Bluefield Daily Telegraph
In a recent discussion, somebody wondered why we couldn’t just pack up our stray dogs and cats for shipment to some foreign country where such animals are acceptable fare on most menus.
Now, I hesitated to speak up because one never knows when an animal cruelty prevention-type person might be listening. Still, I had to give it some thought and although I see pets as valuable, I am much more concerned about pediatric wards and taking care of children than I am about the critters.
After all, according to the Good Book, we were given dominion over the animals and not vice-versa. A recent story from Romania reveals that 6,300 tons of horse, mule, and donkey meat was produced in 2012. Evidently, quite a bit of that was combined with beef and sold to foreign markets (in this case, the “foreign” would be us). One can only imagine the consternation to think that Old Molly might be mixed in with the hamburger.
Actually, the rumor is that horse meat is actually quite tasty — no matter what you might have believed after watching ‘O Brother, Where Art Thou?’ and thinking about that two-week old portion that was starting to turn.
Some cooking-type people who asked not to be identified told me that horse meat is trim, without the taste of many wild meats and very palatable.
Having been raised on a farm, I know from personal experience that horses and mules — especially mules — are clever, clean, and more industrious on a daily basis than the good old cow ever is.
At any rate, if you have a tendency to buy meat from Western Europe and find yourself feeling like running a mile and a quarter on Kentucky Derby weekend, remember that you heard it here first.
A daily dose of headlines from state, local, and national sources sends cause for at least some alarm among those of us who treasure the Bill of Rights. Sometimes the law-givers at all levels are beginning to sound like the preacher who gets stuck on hell and all the punishment we might receive while never quite getting around to a mention of heaven where we can do some of the things we might enjoy.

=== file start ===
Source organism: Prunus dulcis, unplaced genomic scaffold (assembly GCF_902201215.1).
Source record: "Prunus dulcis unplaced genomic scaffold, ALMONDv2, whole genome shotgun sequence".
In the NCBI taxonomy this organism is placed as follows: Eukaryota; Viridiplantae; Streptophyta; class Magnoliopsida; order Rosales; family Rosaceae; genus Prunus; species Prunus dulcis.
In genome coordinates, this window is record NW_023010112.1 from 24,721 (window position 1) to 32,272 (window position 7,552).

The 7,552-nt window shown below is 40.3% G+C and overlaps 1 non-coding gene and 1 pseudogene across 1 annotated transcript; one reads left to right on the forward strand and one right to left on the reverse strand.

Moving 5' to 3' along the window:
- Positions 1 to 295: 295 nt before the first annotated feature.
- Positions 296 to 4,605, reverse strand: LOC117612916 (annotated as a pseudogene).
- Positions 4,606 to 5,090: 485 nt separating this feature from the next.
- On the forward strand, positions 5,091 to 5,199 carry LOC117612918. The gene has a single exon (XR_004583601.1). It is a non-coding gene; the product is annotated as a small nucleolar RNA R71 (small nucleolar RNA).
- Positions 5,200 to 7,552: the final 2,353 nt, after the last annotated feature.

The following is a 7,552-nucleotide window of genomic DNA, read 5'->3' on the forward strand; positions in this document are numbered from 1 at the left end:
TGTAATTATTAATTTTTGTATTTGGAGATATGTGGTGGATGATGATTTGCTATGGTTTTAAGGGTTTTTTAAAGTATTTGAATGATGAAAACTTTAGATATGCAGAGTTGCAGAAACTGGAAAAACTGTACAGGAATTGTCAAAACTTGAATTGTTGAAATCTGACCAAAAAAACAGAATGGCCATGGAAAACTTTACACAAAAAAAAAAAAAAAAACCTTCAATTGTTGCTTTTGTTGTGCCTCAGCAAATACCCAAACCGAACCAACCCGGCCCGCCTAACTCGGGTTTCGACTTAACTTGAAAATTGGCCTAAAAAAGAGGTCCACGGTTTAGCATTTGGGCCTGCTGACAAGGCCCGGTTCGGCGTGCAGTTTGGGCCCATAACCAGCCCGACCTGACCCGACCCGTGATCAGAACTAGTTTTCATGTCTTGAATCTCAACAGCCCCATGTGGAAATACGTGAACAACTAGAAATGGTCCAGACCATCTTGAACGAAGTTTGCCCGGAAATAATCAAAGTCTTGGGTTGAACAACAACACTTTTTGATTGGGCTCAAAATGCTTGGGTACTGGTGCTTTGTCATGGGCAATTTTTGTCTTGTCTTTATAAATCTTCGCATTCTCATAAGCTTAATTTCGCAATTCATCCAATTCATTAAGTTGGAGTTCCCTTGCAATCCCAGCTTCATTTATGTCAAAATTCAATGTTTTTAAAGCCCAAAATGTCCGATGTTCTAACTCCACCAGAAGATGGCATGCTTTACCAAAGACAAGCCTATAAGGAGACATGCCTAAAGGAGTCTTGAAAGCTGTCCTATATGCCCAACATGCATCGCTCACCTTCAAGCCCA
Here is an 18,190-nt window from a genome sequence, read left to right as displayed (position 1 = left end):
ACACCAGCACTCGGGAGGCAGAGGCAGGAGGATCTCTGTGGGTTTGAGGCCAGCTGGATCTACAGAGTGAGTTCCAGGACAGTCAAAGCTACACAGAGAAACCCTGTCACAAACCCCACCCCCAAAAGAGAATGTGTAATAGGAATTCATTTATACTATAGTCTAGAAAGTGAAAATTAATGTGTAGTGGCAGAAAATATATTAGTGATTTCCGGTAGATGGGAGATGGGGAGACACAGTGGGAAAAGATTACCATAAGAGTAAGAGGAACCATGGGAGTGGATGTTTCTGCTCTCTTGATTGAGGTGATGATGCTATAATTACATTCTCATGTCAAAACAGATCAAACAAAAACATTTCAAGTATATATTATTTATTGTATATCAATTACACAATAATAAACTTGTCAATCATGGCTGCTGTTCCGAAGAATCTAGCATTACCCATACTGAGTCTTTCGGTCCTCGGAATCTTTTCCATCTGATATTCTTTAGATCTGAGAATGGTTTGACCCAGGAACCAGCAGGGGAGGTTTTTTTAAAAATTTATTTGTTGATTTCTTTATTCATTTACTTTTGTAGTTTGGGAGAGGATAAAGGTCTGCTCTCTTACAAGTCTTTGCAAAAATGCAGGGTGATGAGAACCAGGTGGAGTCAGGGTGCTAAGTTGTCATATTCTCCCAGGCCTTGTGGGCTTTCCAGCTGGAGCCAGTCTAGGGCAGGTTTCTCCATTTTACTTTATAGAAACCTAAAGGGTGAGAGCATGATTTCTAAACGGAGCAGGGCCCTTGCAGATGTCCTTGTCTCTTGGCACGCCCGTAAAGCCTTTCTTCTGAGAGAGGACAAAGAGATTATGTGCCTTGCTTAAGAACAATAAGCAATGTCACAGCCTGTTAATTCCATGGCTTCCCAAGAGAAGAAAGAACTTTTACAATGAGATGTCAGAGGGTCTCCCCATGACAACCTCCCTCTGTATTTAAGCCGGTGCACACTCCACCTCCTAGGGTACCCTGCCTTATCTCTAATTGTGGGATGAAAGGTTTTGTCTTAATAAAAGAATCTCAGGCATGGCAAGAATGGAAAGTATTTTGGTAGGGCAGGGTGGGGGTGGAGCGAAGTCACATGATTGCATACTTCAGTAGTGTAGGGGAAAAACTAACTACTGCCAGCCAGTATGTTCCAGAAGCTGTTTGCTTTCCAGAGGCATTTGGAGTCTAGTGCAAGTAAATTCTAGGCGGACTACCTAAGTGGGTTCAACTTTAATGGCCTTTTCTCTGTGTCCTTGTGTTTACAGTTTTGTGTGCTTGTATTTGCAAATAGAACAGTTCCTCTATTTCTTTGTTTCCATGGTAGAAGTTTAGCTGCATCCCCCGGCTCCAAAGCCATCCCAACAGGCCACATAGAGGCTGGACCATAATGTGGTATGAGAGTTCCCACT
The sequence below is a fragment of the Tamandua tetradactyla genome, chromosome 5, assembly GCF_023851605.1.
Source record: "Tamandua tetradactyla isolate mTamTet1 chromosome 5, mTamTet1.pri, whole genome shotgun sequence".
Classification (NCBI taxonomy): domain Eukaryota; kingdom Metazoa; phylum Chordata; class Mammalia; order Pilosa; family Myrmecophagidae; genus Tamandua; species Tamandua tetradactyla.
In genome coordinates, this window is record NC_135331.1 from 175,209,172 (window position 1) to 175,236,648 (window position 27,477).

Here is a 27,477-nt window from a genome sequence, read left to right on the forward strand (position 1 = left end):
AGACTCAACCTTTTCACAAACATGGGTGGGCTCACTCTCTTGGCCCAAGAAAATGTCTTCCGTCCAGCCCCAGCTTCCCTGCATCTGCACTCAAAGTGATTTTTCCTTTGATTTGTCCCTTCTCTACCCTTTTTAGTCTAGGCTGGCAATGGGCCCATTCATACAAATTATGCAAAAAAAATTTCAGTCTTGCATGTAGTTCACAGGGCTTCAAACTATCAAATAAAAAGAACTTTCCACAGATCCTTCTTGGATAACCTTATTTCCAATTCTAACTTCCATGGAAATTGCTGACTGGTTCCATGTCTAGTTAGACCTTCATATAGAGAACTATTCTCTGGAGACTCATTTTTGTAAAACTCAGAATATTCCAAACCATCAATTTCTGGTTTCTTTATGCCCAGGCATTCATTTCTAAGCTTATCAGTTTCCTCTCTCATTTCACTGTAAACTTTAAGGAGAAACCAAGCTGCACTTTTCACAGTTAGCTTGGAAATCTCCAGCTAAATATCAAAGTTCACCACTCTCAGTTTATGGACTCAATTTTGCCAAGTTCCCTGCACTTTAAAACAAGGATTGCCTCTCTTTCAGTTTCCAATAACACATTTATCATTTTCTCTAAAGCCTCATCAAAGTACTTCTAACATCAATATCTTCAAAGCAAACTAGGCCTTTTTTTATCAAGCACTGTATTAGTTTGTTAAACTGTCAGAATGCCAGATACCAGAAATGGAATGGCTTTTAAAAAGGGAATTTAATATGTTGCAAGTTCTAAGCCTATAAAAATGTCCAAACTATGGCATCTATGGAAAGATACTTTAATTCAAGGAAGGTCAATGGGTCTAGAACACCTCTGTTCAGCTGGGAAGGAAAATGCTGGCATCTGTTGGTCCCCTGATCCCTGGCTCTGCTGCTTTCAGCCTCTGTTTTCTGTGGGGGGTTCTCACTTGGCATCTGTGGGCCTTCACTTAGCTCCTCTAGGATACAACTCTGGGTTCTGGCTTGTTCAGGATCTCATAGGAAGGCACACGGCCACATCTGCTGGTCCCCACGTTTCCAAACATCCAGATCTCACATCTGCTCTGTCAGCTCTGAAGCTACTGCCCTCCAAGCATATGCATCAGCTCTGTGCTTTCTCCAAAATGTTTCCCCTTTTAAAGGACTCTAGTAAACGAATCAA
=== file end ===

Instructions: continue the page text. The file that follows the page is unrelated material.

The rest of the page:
A 20-something American might well wonder if the Star Spangled Banner will always contain the words the “land of the free” with so many restrictions being proposed or imposed already in every corner of this great land. There are those in positions of influence who seem bent on controlling our guns, as if after 237 years we have suddenly lost the ability to make those decisions for ourselves.
I am becoming more convinced than ever the terrorists are winning in our own country and the minority is slowly but surely dictating to the majority, although that runs contrary to what the Founding Fathers had in mind. Since 9-11, we are slowly closing up shop. A fellow can’t take much more than a pencil-thin tube of toothpaste on to an airplane these days, or so I’m told. We cannot go into public buildings — including the U.S. Capitol — without being subjected to searches, taking off belt buckles, watches, keys, etc.
The “government” (whatever that means in 2013) can view, review, check into, and otherwise dig deep into our personal information all under the guise of national security. Computer chips and personal surveillance scares me.
I can just foresee the day when babies are going to be implanted at birth for “protection.” Personally, I want no chip in my foot, my car, or anyplace else where an agency can track my every move. This United States of America is moving in some not very desirable directions for old-timers like me.
Maybe I am just upset about the rising price of gasoline. It’s up about 48 cents since the New Year.
One report said that California has endured a 75-cent spike within the last two months and parts of the state have a $5.20 per gallon charge already.
With the average price of a barrel of crude oil at approximately $96 per barrel (it was around $145 per barrel when gasoline edged over $4 per gallon nationally) it is not likely that we will quite get to the previous highs. Oh, well, that old Schwinn 10-speed I bought from the late Fred Welcker at the Cycle Shop in South Bluefield still works!
I can use it to outrun the horses, mules, and computer-chippers nipping at my heels.
Larry Hypes, a teacher at Tazewell High School, is a Daily Telegraph columnist.